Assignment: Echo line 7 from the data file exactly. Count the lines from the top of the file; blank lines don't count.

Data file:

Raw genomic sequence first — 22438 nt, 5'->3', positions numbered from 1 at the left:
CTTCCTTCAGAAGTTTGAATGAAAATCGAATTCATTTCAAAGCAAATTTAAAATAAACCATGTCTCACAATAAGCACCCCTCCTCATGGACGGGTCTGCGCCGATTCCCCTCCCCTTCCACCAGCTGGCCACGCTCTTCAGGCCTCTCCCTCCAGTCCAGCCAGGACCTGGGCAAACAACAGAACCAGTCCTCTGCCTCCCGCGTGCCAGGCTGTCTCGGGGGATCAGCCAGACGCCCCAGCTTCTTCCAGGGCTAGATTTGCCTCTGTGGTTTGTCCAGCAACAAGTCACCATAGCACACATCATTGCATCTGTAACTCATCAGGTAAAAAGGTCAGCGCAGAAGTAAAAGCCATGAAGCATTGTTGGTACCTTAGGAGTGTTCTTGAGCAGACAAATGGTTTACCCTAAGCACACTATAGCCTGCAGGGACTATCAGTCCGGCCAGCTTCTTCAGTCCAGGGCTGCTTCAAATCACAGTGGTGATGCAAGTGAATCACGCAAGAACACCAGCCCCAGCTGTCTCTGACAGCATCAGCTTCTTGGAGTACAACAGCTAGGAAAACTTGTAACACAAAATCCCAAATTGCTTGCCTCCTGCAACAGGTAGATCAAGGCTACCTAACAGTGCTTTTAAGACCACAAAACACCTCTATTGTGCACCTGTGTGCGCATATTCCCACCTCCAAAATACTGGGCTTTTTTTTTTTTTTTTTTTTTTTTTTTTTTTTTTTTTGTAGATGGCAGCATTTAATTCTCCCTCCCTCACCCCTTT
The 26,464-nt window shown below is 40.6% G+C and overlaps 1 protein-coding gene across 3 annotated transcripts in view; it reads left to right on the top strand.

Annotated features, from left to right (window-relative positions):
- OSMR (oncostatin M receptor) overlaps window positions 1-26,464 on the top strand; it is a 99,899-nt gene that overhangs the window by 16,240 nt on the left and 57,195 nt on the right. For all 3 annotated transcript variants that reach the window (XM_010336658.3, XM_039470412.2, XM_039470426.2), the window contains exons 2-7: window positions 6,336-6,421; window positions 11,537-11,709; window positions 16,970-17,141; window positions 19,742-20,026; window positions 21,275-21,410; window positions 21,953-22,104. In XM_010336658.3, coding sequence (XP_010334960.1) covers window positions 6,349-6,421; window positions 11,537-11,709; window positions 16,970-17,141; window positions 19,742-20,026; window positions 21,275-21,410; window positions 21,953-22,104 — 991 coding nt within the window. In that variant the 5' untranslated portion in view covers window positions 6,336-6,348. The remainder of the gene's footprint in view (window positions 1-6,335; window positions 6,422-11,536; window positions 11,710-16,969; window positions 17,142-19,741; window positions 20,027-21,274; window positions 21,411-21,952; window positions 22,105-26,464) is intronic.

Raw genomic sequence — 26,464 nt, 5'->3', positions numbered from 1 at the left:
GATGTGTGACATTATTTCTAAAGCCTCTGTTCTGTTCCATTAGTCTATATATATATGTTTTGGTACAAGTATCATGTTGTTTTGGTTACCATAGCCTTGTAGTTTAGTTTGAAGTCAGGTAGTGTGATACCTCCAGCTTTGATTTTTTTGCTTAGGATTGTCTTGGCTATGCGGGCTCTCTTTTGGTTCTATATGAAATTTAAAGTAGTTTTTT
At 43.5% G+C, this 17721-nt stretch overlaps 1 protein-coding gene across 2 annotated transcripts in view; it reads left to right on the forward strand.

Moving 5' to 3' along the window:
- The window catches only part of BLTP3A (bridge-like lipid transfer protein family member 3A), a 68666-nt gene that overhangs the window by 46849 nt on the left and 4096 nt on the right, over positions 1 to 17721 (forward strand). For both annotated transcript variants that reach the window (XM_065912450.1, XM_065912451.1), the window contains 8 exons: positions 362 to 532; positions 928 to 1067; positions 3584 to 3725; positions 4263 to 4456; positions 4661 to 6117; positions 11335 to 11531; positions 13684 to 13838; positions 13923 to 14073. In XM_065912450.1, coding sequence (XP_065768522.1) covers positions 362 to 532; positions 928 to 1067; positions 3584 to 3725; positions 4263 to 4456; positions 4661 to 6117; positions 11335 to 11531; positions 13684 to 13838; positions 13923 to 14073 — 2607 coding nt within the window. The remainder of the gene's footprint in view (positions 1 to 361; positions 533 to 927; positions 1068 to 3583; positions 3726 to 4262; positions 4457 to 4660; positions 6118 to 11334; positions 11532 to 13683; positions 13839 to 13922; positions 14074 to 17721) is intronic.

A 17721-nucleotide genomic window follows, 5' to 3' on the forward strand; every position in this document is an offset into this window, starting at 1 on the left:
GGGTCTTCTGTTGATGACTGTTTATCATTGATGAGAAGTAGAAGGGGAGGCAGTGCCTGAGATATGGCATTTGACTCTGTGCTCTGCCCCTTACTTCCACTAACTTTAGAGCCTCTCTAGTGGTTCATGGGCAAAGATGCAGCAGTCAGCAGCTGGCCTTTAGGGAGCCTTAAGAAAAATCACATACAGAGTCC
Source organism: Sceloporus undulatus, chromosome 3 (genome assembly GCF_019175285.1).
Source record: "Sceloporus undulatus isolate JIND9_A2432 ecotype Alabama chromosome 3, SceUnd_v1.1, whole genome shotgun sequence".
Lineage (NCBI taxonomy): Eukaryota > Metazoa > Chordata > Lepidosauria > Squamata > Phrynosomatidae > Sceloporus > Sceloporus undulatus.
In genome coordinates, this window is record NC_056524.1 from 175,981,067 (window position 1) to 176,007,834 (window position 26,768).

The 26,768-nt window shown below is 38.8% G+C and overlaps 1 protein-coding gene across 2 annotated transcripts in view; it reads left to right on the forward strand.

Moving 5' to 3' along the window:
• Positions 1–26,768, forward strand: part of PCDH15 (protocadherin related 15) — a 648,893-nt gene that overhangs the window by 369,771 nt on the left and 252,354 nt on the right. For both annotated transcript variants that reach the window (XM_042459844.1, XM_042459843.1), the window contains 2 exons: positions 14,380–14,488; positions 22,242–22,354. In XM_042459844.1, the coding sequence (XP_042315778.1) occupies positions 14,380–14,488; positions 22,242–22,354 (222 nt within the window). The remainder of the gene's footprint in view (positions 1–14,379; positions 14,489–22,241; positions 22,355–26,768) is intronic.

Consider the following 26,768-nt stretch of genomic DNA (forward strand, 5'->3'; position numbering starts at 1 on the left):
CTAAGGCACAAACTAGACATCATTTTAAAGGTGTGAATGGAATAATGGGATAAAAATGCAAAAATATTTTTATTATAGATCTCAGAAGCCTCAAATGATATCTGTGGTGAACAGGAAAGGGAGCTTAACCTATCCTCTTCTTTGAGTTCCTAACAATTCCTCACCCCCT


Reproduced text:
GATGTGTGACATTATTTCTAAAGCCTCTGTTCTGTTCCATTAGTCTATATATATATGTTTTGGTACAAGTATCATGTTGTTTTGGTTACCATAGCCTTGTAGTTTAGTTTGAAGTCAGGTAGTGTGATACCTCCAGCTTTGATTTTTTTGCTTAGGATTGTCTTGGCTATGCGGGCTCTCTTTTGGTTCTATATGAAATTTAAAGTAGTTTTTT